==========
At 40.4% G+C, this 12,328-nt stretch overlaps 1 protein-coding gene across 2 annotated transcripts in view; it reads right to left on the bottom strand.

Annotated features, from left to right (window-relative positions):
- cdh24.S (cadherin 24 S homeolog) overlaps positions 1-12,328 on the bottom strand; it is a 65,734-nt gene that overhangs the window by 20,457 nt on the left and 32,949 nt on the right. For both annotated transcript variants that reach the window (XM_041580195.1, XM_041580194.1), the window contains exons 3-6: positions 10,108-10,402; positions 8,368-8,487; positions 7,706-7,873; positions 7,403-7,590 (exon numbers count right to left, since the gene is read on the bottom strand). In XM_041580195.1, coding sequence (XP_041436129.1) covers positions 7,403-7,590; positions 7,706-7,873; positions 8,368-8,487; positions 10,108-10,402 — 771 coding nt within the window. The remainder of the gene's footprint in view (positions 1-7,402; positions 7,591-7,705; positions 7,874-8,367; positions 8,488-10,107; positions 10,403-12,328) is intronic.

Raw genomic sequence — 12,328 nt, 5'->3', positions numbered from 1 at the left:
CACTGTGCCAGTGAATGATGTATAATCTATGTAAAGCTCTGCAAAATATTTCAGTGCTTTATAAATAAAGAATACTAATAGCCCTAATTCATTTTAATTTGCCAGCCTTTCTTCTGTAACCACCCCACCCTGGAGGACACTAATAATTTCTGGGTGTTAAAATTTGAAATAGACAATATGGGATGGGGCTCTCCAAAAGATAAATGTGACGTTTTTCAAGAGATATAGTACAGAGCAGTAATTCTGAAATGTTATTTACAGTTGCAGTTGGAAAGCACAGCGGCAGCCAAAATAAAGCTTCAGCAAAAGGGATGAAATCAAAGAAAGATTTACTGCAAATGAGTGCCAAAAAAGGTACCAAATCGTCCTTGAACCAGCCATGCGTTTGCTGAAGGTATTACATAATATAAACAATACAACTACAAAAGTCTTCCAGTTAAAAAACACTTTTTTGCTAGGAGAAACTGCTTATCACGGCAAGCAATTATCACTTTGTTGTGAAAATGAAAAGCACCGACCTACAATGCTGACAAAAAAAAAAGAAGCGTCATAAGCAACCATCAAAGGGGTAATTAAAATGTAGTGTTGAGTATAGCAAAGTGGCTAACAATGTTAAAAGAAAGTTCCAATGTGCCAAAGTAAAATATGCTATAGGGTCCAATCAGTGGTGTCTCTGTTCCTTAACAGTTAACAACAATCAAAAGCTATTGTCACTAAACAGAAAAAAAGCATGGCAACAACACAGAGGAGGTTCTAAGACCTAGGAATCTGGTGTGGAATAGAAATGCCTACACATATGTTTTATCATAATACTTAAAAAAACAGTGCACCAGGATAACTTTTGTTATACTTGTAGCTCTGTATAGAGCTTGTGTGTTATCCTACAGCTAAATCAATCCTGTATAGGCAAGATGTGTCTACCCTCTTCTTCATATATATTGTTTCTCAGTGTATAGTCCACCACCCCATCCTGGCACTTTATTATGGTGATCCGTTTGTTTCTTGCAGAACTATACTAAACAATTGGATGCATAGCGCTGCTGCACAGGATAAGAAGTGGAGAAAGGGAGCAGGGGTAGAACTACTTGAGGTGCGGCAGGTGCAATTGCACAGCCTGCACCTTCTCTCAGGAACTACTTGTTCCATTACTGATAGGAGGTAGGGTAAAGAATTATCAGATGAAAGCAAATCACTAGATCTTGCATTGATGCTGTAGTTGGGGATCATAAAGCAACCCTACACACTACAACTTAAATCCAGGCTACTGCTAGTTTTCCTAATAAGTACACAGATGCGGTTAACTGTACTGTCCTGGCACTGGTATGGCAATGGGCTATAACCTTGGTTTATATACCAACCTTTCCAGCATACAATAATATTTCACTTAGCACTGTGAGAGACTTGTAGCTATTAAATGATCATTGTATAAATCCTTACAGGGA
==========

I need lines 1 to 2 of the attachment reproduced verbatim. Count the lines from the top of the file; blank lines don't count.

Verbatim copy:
At 40.4% G+C, this 12,328-nt stretch overlaps 1 protein-coding gene across 2 annotated transcripts in view; it reads right to left on the bottom strand.

Annotated features, from left to right (window-relative positions):